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How far does a PhD go?

The number of PhD graduates has proliferated over the decades — while there were only a dozen doctorates till 1920 in India (the first was awarded in 1904), there were 24,000 in all disciplines from about 900 institutions in 2017. While the number may not be surprising, what is disquieting is that of the 6,000 people granted science PhDs annually, not even 2,000 find decent employment today.

More doctorates, less positions

Let’s look at the numbers. There were 326 PhD-awarding institutions in 2000; this rose to 912 in 2017. According to the University Grants Commission and the Department of Science and Technology, the number of science PhD holders tripled in the same period. With the number of PhD holders surpassing the number of opportunities created, many are left without jobs.

The top-ranked universities in India grant around 2,500 science PhDs each year. In chemistry alone, Indian Institute of Technology (IIT)-Madras grants over 25 PhDs every year. The number is similar in the older IITs, which means that there are 150 chemistry PhDs from these IITs every year. The remaining 11 newer IITs (the latest six are not being considered) add another 100 PhDs. The National Institutes of Technology (NITs) account for about 150, the Indian Institute of Science (IISc) for about 25, the older Indian Institutes of Science Education and Research (IISER) for about 60. The Council of Scientific and Industrial Research (CSIR) labs and institutions of the Department of Atomic Energy (DAE) add another 100 PhDs. Top universities produce about 250. In all, we have more than 800 chemistry PhDs a year.

 

However, our capacity to employ them is dismal. On average, the IITs and the IISc together recruit only about 25 chemists to their faculty in a year. The older IITs are saturated, so recruitment is rare. Another 50 are recruited in the CSIR, the DAE and the NITs. Overall, the annual intake is not more than 75. If other research labs, the IISERs, and top universities employ about 100 PhDs, that still leaves over 600 chemists without reasonable employment. Options for them include recruitment into State universities, colleges and private institutions, but it is important to remember that these institutions also produce PhDs, whom we have not counted. This has led to a situation where there are over 300 applicants for one faculty position alone. The situation is nearly similar for physics, and worse for biology. Those with PhDs in mathematics fare better. Engineers have not faced this challenge yet.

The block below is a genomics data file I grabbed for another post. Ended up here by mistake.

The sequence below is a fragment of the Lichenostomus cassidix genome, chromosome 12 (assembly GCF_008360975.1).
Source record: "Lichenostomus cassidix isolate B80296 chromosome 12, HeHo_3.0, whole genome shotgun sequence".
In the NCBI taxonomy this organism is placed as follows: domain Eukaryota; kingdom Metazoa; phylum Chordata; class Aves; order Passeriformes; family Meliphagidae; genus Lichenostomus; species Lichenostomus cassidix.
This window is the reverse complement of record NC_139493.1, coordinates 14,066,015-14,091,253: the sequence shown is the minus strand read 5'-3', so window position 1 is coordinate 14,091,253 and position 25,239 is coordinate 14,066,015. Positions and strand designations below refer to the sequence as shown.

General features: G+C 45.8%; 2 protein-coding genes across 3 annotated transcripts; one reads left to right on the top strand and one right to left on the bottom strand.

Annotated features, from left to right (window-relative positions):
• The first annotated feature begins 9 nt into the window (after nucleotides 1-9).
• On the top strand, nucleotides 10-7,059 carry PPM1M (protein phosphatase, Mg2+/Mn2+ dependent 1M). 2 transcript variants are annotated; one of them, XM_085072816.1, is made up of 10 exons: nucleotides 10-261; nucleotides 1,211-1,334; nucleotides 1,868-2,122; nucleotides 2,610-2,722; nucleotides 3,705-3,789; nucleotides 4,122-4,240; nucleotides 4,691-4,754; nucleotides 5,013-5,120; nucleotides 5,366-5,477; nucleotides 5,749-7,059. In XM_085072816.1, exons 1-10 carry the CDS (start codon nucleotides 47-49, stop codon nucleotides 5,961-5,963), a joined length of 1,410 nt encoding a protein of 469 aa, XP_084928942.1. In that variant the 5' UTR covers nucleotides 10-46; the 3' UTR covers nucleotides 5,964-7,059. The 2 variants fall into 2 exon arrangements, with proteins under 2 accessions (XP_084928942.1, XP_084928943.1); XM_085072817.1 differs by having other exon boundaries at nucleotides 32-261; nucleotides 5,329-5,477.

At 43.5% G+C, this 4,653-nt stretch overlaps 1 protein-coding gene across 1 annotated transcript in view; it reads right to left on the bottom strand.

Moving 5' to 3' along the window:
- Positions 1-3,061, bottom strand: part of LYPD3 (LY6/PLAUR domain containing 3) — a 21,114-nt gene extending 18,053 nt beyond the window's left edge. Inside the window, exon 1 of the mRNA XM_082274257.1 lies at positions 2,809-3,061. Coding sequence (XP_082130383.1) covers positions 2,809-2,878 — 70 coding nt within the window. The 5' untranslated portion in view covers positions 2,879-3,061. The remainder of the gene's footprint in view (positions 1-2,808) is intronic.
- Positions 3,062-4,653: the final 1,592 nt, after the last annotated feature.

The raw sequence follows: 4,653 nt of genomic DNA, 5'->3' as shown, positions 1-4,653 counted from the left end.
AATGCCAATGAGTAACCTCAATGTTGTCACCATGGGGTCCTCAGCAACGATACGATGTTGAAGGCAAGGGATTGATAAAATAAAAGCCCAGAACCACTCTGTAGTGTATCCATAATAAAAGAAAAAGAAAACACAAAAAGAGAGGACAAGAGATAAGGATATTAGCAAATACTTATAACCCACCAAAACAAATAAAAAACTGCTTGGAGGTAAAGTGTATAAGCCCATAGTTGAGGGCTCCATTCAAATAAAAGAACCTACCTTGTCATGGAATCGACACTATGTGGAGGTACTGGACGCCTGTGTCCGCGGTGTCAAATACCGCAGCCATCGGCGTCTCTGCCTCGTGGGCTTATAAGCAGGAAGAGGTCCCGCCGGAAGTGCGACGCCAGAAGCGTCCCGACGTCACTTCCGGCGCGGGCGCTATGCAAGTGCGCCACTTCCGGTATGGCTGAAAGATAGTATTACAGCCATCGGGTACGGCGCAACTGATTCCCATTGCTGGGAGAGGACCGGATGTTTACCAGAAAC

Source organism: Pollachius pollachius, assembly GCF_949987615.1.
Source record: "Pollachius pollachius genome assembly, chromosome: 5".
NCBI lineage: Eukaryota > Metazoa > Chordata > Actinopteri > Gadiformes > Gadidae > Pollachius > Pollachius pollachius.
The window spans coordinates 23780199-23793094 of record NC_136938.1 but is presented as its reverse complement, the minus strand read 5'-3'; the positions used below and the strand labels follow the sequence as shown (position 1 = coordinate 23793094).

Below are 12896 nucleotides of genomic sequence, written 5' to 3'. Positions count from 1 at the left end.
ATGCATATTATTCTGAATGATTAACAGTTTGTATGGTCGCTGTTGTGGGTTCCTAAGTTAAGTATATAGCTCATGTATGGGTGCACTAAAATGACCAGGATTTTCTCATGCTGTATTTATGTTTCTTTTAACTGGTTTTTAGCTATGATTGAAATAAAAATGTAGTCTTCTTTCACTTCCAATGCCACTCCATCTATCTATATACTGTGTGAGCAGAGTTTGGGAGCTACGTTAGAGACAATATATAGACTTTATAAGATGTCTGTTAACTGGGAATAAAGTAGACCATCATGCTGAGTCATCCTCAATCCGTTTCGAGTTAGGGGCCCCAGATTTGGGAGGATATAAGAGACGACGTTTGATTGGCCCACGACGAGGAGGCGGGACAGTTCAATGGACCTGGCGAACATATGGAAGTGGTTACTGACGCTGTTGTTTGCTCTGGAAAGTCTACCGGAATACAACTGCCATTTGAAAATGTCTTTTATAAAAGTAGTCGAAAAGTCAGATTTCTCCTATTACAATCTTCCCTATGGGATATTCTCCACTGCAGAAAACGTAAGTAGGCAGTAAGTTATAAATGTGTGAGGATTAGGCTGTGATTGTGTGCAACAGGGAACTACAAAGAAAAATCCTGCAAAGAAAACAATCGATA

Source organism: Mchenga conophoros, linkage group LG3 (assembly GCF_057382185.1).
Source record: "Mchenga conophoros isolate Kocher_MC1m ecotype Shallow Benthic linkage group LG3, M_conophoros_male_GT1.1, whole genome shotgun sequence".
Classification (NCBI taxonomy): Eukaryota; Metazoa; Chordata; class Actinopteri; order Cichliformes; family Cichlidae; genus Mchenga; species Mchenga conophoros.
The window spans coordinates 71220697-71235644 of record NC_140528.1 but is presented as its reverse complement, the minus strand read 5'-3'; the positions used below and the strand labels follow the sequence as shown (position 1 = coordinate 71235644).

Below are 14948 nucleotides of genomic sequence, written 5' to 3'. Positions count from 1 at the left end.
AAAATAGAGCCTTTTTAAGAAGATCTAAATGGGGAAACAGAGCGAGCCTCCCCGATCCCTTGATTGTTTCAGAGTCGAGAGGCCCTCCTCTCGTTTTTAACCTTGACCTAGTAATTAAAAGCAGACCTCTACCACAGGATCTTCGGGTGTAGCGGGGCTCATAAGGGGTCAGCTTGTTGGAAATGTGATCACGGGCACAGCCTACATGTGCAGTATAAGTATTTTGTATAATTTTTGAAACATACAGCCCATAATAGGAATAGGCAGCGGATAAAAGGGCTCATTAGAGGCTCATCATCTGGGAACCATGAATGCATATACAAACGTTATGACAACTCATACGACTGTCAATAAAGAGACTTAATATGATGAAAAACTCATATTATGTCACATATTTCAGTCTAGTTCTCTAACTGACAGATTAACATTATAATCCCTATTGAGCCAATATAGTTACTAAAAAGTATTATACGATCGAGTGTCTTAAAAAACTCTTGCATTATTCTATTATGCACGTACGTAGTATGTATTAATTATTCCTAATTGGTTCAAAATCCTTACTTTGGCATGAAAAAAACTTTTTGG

Thus, after earning a PhD and completing one or two postdoctoral stints, a scientist often stands at a crossroads after the age of 30. This unfortunately happens even to those who have published papers in respected journals and have obtained globally renowned fellowships. The only reasonable option for those with science PhDs seems to be the position of a permanent postdoc in foreign labs. Finding underemployed PhDs who have completed four postdoctoral fellowships is not uncommon. After 40, they are not accepted in entry-level positions.

Science, funding and productivity

The vicious cycle continues because a scientist’s performance is evaluated largely based on some standard criteria: in order to get the first promotion, he/ she has to publish five to 10 papers, and at least one PhD student should graduate under his/ her supervision. Awards and fellowships are also given based on such criteria. As a result, scientists end up training more scientists.

 

A big problem for scientists is funding, which is mostly provided by the government. Funding is crucial for good scientific research. Further woes for scientists include the fact that available resources are not distributed properly, funds are pruned, delayed, or stopped altogether.

While the government pays well, an Assistant Professor in a self-financed college in southern Tamil Nadu is paid just ₹8,000 a month. Many private colleges in and around Chennai pay about ₹30,000 for a person who holds a science PhD with postdoctoral training. In established private companies, baring exceptions, a postdoctorate is paid ₹70,000. There is indeed an oversupply of candidates.

A job in academia is the most desired, as many industries have not developed adequately to absorb highly trained personnel. While employment opportunities do exist in corporate research and consultancy, about 60% of IIT-Madras’ PhDs are in academia. Corporate research and development provide employment to only 10%. It is important for PhDs and postdoctorates to have other skill sets to be employed in business incubators, industry, journalism, and patenting offices. Available positions must be filled quickly in academia. It is crucial for the PhD to regain its respectability.

T. Pradeep is an Institute Professor at IIT Madras. Email: pradeep@iitm.ac.in


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Printable version | Oct 14, 2021 10:00:17 PM | https://www.thehindu.com/opinion/op-ed/how-far-does-a-phd-go/article24988294.ece

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